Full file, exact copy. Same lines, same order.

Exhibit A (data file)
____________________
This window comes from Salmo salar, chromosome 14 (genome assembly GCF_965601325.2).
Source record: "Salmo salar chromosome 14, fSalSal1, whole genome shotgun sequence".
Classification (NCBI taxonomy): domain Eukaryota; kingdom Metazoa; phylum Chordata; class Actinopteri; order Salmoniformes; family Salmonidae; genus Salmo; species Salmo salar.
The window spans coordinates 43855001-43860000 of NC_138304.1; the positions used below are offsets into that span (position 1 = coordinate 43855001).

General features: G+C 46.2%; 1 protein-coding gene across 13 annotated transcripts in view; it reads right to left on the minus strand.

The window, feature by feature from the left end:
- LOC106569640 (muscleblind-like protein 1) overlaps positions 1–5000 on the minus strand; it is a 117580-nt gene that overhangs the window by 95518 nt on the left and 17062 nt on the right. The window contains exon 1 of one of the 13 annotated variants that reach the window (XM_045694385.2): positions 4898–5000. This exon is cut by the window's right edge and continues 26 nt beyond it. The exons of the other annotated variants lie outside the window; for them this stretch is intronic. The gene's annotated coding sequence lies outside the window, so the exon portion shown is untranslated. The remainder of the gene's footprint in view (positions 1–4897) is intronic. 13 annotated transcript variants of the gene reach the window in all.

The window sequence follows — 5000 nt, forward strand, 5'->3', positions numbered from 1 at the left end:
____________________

This window comes from Salmo salar, chromosome 14 (genome assembly GCF_965601325.2).
Source record: "Salmo salar chromosome 14, fSalSal1, whole genome shotgun sequence".
Classification (NCBI taxonomy): domain Eukaryota; kingdom Metazoa; phylum Chordata; class Actinopteri; order Salmoniformes; family Salmonidae; genus Salmo; species Salmo salar.
The window spans coordinates 43855001-43860000 of NC_138304.1; the positions used below are offsets into that span (position 1 = coordinate 43855001).

General features: G+C 46.2%; 1 protein-coding gene across 13 annotated transcripts in view; it reads right to left on the minus strand.

The window, feature by feature from the left end:
- LOC106569640 (muscleblind-like protein 1) overlaps positions 1–5000 on the minus strand; it is a 117580-nt gene that overhangs the window by 95518 nt on the left and 17062 nt on the right. The window contains exon 1 of one of the 13 annotated variants that reach the window (XM_045694385.2): positions 4898–5000. This exon is cut by the window's right edge and continues 26 nt beyond it. The exons of the other annotated variants lie outside the window; for them this stretch is intronic. The gene's annotated coding sequence lies outside the window, so the exon portion shown is untranslated. The remainder of the gene's footprint in view (positions 1–4897) is intronic. 13 annotated transcript variants of the gene reach the window in all.

The window sequence follows — 5000 nt, forward strand, 5'->3', positions numbered from 1 at the left end: